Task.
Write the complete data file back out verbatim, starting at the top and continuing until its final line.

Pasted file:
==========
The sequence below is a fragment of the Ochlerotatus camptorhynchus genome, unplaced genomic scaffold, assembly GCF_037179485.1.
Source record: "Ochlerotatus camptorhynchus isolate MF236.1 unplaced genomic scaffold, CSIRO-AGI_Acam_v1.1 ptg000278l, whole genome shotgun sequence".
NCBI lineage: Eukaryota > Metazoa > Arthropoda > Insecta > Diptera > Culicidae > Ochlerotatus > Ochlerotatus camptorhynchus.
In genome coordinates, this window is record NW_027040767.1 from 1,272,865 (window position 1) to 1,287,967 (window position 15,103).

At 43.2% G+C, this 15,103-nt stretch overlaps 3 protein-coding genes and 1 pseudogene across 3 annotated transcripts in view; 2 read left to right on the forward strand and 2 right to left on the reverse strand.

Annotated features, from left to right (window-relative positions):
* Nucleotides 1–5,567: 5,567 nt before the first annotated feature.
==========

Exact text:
The sequence below is a fragment of the Ochlerotatus camptorhynchus genome, unplaced genomic scaffold, assembly GCF_037179485.1.
Source record: "Ochlerotatus camptorhynchus isolate MF236.1 unplaced genomic scaffold, CSIRO-AGI_Acam_v1.1 ptg000278l, whole genome shotgun sequence".
NCBI lineage: Eukaryota > Metazoa > Arthropoda > Insecta > Diptera > Culicidae > Ochlerotatus > Ochlerotatus camptorhynchus.
In genome coordinates, this window is record NW_027040767.1 from 1,272,865 (window position 1) to 1,287,967 (window position 15,103).

At 43.2% G+C, this 15,103-nt stretch overlaps 3 protein-coding genes and 1 pseudogene across 3 annotated transcripts in view; 2 read left to right on the forward strand and 2 right to left on the reverse strand.

Annotated features, from left to right (window-relative positions):
* Nucleotides 1–5,567: 5,567 nt before the first annotated feature.